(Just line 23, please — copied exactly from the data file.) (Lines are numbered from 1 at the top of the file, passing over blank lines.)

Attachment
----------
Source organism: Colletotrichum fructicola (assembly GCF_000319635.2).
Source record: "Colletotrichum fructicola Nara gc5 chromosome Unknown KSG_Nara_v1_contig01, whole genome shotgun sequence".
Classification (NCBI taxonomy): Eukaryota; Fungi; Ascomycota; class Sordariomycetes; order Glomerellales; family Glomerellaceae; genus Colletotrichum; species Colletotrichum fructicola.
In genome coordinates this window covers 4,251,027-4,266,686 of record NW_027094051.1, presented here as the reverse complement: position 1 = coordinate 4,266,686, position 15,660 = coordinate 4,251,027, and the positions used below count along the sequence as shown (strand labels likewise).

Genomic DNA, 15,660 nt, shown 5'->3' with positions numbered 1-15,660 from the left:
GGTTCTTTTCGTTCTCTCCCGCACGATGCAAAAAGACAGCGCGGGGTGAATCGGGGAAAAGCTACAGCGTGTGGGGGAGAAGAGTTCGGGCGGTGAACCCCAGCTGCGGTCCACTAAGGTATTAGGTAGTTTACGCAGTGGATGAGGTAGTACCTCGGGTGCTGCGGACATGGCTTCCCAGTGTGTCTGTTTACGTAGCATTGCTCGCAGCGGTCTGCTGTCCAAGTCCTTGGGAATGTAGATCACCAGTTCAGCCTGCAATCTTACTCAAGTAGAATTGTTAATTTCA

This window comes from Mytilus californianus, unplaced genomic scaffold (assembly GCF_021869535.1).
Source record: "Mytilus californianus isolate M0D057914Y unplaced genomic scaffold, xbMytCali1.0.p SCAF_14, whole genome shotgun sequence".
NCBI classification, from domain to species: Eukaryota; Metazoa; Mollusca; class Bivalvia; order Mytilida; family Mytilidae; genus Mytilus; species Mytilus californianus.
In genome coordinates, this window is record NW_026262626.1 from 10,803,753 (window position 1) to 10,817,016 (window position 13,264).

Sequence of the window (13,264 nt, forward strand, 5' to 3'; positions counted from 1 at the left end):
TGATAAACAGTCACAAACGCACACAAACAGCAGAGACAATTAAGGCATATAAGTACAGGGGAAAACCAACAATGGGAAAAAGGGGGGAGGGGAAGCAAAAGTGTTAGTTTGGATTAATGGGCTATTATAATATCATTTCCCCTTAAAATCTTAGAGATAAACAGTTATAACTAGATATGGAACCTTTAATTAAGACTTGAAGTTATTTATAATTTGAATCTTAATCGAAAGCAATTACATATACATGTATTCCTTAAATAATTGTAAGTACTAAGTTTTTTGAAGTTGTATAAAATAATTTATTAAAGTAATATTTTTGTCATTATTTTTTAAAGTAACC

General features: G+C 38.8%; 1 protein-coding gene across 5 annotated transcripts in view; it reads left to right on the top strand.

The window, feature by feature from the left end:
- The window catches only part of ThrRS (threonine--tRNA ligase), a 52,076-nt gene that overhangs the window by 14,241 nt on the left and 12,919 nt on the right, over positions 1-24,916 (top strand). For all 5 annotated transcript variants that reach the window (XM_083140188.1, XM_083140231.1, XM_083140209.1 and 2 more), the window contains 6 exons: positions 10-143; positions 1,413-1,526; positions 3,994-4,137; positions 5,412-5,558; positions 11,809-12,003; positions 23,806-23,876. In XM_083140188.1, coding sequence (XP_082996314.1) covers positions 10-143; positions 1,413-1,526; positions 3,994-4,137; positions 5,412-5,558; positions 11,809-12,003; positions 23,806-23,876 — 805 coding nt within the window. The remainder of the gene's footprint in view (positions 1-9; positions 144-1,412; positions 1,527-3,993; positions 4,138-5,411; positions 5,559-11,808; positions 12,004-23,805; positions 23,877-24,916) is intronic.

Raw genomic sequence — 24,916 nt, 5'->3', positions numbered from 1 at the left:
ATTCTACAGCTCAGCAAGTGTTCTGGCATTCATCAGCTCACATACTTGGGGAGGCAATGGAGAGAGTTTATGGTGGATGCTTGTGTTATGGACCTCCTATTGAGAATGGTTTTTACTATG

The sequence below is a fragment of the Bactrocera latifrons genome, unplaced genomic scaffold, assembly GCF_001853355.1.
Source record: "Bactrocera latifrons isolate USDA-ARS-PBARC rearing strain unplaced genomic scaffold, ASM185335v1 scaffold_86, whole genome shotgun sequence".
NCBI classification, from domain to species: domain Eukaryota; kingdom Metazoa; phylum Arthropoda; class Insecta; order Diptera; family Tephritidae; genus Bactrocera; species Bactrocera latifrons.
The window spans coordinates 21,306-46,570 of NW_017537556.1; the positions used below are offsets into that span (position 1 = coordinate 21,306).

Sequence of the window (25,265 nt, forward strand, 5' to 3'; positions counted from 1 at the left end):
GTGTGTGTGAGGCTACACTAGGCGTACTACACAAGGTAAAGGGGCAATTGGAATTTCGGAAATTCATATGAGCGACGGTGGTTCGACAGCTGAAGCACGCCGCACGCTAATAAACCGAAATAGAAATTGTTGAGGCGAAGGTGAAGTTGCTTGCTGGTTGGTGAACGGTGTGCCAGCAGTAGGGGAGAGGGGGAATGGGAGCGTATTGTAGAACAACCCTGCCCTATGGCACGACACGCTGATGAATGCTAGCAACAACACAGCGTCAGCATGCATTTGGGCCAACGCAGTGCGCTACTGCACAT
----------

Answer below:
GTGTGTGTGAGGCTACACTAGGCGTACTACACAAGGTAAAGGGGCAATTGGAATTTCGGAAATTCATATGAGCGACGGTGGTTCGACAGCTGAAGCACGCCGCACGCTAATAAACCGAAATAGAAATTGTTGAGGCGAAGGTGAAGTTGCTTGCTGGTTGGTGAACGGTGTGCCAGCAGTAGGGGAGAGGGGGAATGGGAGCGTATTGTAGAACAACCCTGCCCTATGGCACGACACGCTGATGAATGCTAGCAACAACACAGCGTCAGCATGCATTTGGGCCAACGCAGTGCGCTACTGCACAT